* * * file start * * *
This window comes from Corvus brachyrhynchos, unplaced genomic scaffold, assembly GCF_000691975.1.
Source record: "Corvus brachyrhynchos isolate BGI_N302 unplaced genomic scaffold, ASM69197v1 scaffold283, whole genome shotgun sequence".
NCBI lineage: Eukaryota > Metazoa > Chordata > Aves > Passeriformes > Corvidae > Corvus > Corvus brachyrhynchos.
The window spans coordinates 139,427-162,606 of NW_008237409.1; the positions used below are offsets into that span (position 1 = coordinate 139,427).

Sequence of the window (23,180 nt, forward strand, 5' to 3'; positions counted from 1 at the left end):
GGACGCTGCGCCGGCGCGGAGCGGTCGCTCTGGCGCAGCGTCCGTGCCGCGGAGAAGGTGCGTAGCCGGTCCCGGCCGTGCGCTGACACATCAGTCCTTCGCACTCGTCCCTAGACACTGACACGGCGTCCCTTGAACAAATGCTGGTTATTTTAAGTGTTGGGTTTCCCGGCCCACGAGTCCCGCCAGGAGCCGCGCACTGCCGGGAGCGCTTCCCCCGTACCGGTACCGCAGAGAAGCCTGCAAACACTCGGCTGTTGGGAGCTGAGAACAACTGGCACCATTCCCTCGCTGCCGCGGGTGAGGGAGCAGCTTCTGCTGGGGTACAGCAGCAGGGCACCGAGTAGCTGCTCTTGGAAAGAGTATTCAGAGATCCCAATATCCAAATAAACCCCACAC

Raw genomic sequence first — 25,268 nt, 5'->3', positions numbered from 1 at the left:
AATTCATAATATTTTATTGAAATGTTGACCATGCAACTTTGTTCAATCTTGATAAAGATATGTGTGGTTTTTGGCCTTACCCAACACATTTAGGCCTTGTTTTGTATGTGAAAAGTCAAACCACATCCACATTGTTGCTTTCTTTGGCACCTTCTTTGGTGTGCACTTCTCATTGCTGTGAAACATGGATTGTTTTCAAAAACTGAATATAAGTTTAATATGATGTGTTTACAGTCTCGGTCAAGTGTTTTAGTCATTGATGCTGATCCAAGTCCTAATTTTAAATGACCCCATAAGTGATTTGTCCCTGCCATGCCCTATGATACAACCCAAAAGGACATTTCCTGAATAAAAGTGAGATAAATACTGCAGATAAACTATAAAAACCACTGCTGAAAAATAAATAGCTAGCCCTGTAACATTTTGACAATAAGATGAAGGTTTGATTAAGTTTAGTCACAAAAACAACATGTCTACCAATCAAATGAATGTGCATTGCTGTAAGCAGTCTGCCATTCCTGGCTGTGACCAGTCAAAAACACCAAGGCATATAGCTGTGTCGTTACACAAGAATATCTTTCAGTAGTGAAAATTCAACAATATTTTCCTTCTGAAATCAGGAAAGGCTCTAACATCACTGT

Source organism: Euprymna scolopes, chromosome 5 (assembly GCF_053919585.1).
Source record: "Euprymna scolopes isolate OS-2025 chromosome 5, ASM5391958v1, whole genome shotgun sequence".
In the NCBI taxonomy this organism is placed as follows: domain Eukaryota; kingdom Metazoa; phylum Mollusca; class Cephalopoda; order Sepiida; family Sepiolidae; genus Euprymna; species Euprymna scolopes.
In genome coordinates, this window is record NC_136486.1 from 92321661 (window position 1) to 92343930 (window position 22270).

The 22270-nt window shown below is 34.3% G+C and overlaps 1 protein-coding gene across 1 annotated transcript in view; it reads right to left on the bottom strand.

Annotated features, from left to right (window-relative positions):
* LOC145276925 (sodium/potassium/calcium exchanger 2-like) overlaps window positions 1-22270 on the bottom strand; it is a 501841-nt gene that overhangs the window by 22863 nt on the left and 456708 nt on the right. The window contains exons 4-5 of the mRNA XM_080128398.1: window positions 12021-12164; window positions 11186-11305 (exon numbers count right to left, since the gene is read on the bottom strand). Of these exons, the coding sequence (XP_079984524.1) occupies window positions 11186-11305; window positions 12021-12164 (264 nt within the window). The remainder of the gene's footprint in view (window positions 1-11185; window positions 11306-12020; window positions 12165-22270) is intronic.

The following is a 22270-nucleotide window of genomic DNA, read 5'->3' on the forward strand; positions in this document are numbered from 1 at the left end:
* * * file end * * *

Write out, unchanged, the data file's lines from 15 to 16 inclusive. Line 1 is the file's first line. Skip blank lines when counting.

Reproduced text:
* LOC145276925 (sodium/potassium/calcium exchanger 2-like) overlaps window positions 1-22270 on the bottom strand; it is a 501841-nt gene that overhangs the window by 22863 nt on the left and 456708 nt on the right. The window contains exons 4-5 of the mRNA XM_080128398.1: window positions 12021-12164; window positions 11186-11305 (exon numbers count right to left, since the gene is read on the bottom strand). Of these exons, the coding sequence (XP_079984524.1) occupies window positions 11186-11305; window positions 12021-12164 (264 nt within the window). The remainder of the gene's footprint in view (window positions 1-11185; window positions 11306-12020; window positions 12165-22270) is intronic.

The following is a 22270-nucleotide window of genomic DNA, read 5'->3' on the forward strand; positions in this document are numbered from 1 at the left end: